# Are languages targeting FPGAs or other non-standard/non-sequential computing platforms acceptable?

So far, almost all submissions on this site are ones that target "standard" computers, namely devices that execute code in a typically linear fashion, with a standard variety of inputs/outputs (standard in/out/err, file, rendering a window). However, this seems to make programs targeting hardware other than standard computers a grey area due to lack of precedent, performance considerations (where solutions must take only a reasonable amount of time), and different input/output considerations than standard programs running on computers with operating systems.

This highly upvoted answer to "What are programming languages?" describes the requirements for the language to be used, and in turn, the platform. The hardware+language easily fits a transformational model, handles representations of integers and collections thereof, can add numbers, and can perform primality checks. The language is text-based so byte-counting considerations have already been resolved by precedent with other text-based languages.

However, I'd still like a second opinion from the community on whether these languages/hardware devices are appropriate when not explicitly disallowed by a question, and what is allowed for inputs/outputs (e.g. serial transcievers, clocking data in/out through pins in serial/parallel fashion, reading/writing block RAMs (precedent), or if in a simulator, through standard file/stream IO).

Additionally, in cases where execution is either timed as a limit or as the sorting criterion for answers, I'm assuming that the requirement is that the design meets timing for some frequency F_max on a commercially-produced FPGA available at the time of writing the challenge, and then the solution time is simply the time it takes for the output to be provided at that frequency F_max. Is that a correct way to go about that?

• The timing part for fastest code challenges would be tricky. We'd either need challenge authors to specify a frequency that the solution will use for timing, or have a default (or both). – Mego Jul 28 '16 at 20:00
• @Mego Why not simply use the F_max possible for any given design on a commercially-available FPGA? It is dependent on the design complexity (especially levels of logic and routing complexity), and thus I cannot create a solution and run it at some absurd clock speed it would not be able to achieve on physical hardware. – Reinstate Monica - ζ-- Jul 28 '16 at 20:08
• Because that maximum frequency will go up over time. We would want comparisons across challenges in the language meaningful, which won't happen unless they are compared at the same frequency. – Mego Jul 28 '16 at 20:09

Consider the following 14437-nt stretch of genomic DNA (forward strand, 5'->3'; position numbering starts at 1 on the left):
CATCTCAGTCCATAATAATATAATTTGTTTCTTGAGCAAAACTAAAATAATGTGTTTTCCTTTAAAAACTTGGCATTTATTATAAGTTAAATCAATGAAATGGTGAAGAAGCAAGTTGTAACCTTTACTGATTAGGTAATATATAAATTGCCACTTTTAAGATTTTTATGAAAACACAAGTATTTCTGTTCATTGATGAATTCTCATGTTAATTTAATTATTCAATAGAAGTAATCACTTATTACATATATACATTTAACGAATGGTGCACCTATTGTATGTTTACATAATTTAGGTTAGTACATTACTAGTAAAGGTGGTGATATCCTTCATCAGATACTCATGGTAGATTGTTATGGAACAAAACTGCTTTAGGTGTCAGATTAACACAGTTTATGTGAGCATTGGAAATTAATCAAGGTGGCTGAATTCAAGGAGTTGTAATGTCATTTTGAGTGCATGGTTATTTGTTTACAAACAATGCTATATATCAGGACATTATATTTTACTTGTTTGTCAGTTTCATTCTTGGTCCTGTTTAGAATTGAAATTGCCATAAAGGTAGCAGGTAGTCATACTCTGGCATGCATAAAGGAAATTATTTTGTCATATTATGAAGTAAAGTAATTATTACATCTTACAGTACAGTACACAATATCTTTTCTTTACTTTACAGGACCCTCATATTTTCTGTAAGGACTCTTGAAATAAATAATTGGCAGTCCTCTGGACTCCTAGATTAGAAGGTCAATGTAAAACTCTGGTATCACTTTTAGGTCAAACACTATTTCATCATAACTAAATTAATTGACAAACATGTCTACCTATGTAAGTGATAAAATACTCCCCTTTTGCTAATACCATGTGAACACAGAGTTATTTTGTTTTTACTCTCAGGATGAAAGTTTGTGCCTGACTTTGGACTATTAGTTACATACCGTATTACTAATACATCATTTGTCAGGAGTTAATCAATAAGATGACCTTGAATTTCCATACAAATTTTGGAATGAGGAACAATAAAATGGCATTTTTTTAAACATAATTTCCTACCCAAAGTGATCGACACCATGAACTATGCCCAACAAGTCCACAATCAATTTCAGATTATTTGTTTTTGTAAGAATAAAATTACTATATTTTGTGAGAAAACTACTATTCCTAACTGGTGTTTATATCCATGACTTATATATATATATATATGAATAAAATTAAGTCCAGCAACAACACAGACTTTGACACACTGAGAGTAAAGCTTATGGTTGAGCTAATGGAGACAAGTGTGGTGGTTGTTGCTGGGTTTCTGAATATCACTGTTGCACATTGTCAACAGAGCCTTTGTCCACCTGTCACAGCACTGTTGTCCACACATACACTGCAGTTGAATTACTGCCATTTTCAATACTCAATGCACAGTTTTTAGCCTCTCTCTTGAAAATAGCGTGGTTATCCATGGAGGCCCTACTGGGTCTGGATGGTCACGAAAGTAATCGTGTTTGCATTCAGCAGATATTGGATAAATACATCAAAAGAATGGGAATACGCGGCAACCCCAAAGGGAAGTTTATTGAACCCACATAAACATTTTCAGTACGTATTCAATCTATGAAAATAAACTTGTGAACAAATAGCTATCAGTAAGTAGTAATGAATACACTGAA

• @Mego At the same time, standardizing the clock frequency removes the incentive for highly optimized logic and routing, as well as opening up a question of how to handle an inefficient design that can't meet timing (especially when after improvements over time it suddenly begins to start meeting timing at the standardized frequency). Perhaps the rule that a language/version must exist before the contest can be extended so that the silicon device used for the timing score for that design must exist before the question is posted? – Reinstate Monica - ζ-- Jul 28 '16 at 20:12
• Fastest code challenges are usually timed on a specific machine belonging to the challenge author, so a language that requires different hardware is ruled out by that, unless the challenge makes allowances to remedy that. – trichoplax Jul 31 '16 at 22:45
• @trichoplax If there is a specific machine requirement, then could a simulator (with appropriate test bench) be used then? – Reinstate Monica - ζ-- Jul 31 '16 at 23:33
• That sounds like a good solution. Sounds in keeping with our "must have a working compiler/interpreter" rule. – trichoplax Jul 31 '16 at 23:56
• @trichoplax How does that work if the compiler/interpreter is an extremely large (>6GB) proprietary freeware installation? – Reinstate Monica - ζ-- Aug 1 '16 at 0:05
• As long as the simulator is free (as in beer) to use without a time limit (see this thread for the relevant discussion), then there shouldn't be any issues. – Mego Aug 1 '16 at 0:43
• @Mego Understood, thanks. If the simulator has an artificial 100kloc limit then would submissions under 100k lines of code still be acceptable? – Reinstate Monica - ζ-- Aug 1 '16 at 0:45
• Certainly. However, if your submission surpasses that limit, another interpreter will need to be found/created for it to be a valid submission. – Mego Aug 1 '16 at 0:47

• @PeterTaylor Additionally, simulators are really slow compared to actual FPGA circuits. On a complex design reaching 100MHz on an older FPGA (spartan-3e) the simulator may only be able to do hundreds of KHz to 1MHz depending on whether it compiles/interprets and other factors. Additionally some simulators don't actually have frequency-dependent behaviour--they will simulate actions on a given edge and immediately jump to the next edge until told to stop by a)running out of code generating clocks b)hitting \$finish( c)Simulating as much (design, not wall) time as requested by user. – Reinstate Monica - ζ-- Aug 2 '16 at 11:29